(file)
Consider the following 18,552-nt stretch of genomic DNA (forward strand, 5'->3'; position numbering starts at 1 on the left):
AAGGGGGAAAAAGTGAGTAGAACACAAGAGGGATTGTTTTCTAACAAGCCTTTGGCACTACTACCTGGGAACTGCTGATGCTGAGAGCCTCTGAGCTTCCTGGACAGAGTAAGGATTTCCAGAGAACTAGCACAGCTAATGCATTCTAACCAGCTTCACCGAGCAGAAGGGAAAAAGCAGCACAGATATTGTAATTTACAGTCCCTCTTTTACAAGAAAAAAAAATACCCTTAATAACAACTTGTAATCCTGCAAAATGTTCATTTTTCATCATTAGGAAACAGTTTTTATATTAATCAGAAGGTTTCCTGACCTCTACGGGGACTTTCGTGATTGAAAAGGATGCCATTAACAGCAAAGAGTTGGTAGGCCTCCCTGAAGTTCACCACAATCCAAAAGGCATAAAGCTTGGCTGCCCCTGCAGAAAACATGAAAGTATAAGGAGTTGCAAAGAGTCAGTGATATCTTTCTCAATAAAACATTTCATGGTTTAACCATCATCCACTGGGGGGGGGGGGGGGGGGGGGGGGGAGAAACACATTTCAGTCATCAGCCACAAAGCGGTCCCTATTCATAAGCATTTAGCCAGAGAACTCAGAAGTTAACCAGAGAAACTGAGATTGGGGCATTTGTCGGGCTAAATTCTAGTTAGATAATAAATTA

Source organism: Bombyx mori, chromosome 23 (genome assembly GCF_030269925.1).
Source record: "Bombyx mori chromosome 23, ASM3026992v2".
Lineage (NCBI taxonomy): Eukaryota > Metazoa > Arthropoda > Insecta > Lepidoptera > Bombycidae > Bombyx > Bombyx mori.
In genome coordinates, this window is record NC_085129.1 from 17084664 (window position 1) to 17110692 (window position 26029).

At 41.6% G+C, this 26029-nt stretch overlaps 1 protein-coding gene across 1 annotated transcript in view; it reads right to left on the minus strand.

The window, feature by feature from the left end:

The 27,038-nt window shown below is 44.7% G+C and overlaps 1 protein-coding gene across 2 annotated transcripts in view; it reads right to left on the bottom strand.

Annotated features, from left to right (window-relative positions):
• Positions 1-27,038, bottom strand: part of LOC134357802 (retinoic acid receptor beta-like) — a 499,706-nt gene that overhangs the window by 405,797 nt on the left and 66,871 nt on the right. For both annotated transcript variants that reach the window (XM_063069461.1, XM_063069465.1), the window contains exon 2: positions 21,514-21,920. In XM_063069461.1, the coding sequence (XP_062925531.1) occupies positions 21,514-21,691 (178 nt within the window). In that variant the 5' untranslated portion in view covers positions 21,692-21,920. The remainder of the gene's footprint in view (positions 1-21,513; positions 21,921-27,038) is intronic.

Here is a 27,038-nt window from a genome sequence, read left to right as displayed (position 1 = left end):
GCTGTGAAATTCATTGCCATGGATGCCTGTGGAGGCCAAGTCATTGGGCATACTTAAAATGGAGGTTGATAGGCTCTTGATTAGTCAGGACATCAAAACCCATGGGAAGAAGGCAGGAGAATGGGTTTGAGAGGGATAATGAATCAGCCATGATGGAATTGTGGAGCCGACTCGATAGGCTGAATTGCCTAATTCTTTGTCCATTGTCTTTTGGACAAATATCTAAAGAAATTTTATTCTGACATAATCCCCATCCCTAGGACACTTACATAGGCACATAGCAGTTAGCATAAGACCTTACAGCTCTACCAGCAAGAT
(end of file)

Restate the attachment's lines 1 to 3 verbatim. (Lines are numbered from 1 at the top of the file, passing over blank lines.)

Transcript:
Consider the following 18,552-nt stretch of genomic DNA (forward strand, 5'->3'; position numbering starts at 1 on the left):
AAGGGGGAAAAAGTGAGTAGAACACAAGAGGGATTGTTTTCTAACAAGCCTTTGGCACTACTACCTGGGAACTGCTGATGCTGAGAGCCTCTGAGCTTCCTGGACAGAGTAAGGATTTCCAGAGAACTAGCACAGCTAATGCATTCTAACCAGCTTCACCGAGCAGAAGGGAAAAAGCAGCACAGATATTGTAATTTACAGTCCCTCTTTTACAAGAAAAAAAAATACCCTTAATAACAACTTGTAATCCTGCAAAATGTTCATTTTTCATCATTAGGAAACAGTTTTTATATTAATCAGAAGGTTTCCTGACCTCTACGGGGACTTTCGTGATTGAAAAGGATGCCATTAACAGCAAAGAGTTGGTAGGCCTCCCTGAAGTTCACCACAATCCAAAAGGCATAAAGCTTGGCTGCCCCTGCAGAAAACATGAAAGTATAAGGAGTTGCAAAGAGTCAGTGATATCTTTCTCAATAAAACATTTCATGGTTTAACCATCATCCACTGGGGGGGGGGGGGGGGGGGGGGGGGAGAAACACATTTCAGTCATCAGCCACAAAGCGGTCCCTATTCATAAGCATTTAGCCAGAGAACTCAGAAGTTAACCAGAGAAACTGAGATTGGGGCATTTGTCGGGCTAAATTCTAGTTAGATAATAAATTA

Source organism: Bombyx mori, chromosome 23 (genome assembly GCF_030269925.1).